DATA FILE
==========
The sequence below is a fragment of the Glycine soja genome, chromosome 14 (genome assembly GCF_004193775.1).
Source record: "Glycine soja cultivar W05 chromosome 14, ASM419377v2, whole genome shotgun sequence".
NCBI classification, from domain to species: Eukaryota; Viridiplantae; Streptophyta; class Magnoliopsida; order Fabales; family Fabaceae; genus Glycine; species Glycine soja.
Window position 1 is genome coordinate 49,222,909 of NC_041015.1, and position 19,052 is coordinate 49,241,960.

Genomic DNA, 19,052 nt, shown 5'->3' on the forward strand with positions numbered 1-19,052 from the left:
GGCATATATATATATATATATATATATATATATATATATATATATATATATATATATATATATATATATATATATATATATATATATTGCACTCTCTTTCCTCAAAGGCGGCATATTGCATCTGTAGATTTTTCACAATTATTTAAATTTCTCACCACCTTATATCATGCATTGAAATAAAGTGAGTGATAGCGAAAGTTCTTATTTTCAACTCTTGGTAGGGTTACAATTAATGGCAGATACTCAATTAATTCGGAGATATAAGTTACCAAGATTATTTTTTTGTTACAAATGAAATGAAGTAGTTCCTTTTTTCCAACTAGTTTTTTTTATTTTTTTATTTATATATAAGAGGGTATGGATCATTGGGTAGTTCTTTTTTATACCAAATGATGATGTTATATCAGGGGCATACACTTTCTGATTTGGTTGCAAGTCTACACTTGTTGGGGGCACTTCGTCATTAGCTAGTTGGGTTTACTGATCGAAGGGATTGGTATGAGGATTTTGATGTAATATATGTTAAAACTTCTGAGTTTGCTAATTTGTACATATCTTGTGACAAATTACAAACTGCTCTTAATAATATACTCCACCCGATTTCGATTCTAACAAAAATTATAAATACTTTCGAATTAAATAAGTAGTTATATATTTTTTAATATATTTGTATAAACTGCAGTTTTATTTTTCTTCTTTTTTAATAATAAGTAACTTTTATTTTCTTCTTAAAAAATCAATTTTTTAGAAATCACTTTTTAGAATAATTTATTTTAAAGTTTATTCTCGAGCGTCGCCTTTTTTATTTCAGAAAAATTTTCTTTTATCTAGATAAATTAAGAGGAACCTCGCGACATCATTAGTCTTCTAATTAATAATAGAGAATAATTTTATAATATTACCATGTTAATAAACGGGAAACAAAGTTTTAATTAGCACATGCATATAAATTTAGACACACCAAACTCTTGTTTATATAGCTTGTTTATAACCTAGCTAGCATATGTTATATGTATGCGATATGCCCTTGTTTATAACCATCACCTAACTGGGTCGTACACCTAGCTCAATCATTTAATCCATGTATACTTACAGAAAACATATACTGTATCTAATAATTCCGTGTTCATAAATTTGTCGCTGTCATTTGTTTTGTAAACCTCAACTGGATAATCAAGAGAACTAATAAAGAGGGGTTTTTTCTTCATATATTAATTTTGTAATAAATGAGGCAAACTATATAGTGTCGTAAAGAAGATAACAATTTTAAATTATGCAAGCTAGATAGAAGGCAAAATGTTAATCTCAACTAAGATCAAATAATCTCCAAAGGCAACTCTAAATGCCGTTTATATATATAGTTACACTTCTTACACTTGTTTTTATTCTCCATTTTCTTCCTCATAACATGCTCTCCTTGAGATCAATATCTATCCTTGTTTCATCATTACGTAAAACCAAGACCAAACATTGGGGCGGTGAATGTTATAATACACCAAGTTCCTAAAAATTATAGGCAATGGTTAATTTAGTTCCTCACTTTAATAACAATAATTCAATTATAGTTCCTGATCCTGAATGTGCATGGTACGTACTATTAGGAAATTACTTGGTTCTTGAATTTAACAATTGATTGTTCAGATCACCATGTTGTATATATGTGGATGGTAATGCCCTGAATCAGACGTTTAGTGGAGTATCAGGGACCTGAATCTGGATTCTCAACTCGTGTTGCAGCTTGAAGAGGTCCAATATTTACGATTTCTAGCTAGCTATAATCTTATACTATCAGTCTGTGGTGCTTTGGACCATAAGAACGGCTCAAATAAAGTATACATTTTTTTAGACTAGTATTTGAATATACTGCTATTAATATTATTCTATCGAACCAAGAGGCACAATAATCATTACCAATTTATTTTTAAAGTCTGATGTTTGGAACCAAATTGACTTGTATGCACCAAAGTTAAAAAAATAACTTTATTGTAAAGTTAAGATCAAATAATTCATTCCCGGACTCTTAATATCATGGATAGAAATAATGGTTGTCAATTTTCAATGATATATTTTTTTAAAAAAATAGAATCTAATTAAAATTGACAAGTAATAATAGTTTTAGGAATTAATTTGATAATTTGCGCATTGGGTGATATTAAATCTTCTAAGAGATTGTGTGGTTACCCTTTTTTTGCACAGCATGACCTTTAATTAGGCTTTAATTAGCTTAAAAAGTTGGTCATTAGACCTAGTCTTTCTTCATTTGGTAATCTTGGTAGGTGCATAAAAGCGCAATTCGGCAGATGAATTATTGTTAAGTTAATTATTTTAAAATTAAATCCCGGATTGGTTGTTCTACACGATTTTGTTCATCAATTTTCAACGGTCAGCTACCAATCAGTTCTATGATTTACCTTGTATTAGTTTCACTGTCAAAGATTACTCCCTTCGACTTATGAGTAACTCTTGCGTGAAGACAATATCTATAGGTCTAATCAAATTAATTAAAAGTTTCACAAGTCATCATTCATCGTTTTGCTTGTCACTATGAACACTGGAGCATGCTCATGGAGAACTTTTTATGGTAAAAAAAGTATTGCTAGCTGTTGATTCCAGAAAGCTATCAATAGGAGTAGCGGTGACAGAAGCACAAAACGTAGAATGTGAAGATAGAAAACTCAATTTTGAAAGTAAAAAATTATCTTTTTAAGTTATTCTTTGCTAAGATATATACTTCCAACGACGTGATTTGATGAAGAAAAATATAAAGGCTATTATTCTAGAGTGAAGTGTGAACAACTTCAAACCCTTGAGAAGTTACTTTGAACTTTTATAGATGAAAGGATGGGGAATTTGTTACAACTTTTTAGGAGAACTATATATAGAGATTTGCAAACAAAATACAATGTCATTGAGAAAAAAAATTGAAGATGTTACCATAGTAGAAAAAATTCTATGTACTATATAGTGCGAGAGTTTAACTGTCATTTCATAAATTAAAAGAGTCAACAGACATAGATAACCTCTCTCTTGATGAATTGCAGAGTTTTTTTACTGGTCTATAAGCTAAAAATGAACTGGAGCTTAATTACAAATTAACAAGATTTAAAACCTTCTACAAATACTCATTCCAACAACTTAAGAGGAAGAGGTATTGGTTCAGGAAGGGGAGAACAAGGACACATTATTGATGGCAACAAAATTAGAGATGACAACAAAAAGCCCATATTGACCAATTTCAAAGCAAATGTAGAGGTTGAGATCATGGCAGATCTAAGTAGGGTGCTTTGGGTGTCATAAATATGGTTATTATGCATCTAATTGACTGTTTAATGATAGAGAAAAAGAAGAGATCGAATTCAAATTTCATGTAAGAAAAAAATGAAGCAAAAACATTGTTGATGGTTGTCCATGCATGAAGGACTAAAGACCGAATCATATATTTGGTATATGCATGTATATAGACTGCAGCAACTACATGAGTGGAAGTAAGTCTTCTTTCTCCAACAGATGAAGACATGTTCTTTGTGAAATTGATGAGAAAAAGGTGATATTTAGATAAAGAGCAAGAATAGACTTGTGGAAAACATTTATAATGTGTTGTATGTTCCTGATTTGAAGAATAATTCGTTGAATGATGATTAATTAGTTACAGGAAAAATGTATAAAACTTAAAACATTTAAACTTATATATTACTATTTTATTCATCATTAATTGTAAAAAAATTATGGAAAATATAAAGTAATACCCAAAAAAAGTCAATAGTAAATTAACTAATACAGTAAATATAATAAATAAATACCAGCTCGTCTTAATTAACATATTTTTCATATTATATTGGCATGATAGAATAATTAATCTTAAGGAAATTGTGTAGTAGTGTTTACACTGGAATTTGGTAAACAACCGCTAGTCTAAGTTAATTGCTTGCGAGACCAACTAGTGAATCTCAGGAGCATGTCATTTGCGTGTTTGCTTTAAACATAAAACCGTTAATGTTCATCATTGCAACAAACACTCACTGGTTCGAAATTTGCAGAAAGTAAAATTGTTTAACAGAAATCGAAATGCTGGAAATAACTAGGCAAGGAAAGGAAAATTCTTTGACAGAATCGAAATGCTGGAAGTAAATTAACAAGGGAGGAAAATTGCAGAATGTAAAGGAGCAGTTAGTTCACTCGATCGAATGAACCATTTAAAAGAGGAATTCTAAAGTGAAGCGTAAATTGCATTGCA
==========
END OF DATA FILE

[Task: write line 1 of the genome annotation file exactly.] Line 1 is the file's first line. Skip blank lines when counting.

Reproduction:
The sequence below is a fragment of the Glycine soja genome, chromosome 14 (genome assembly GCF_004193775.1).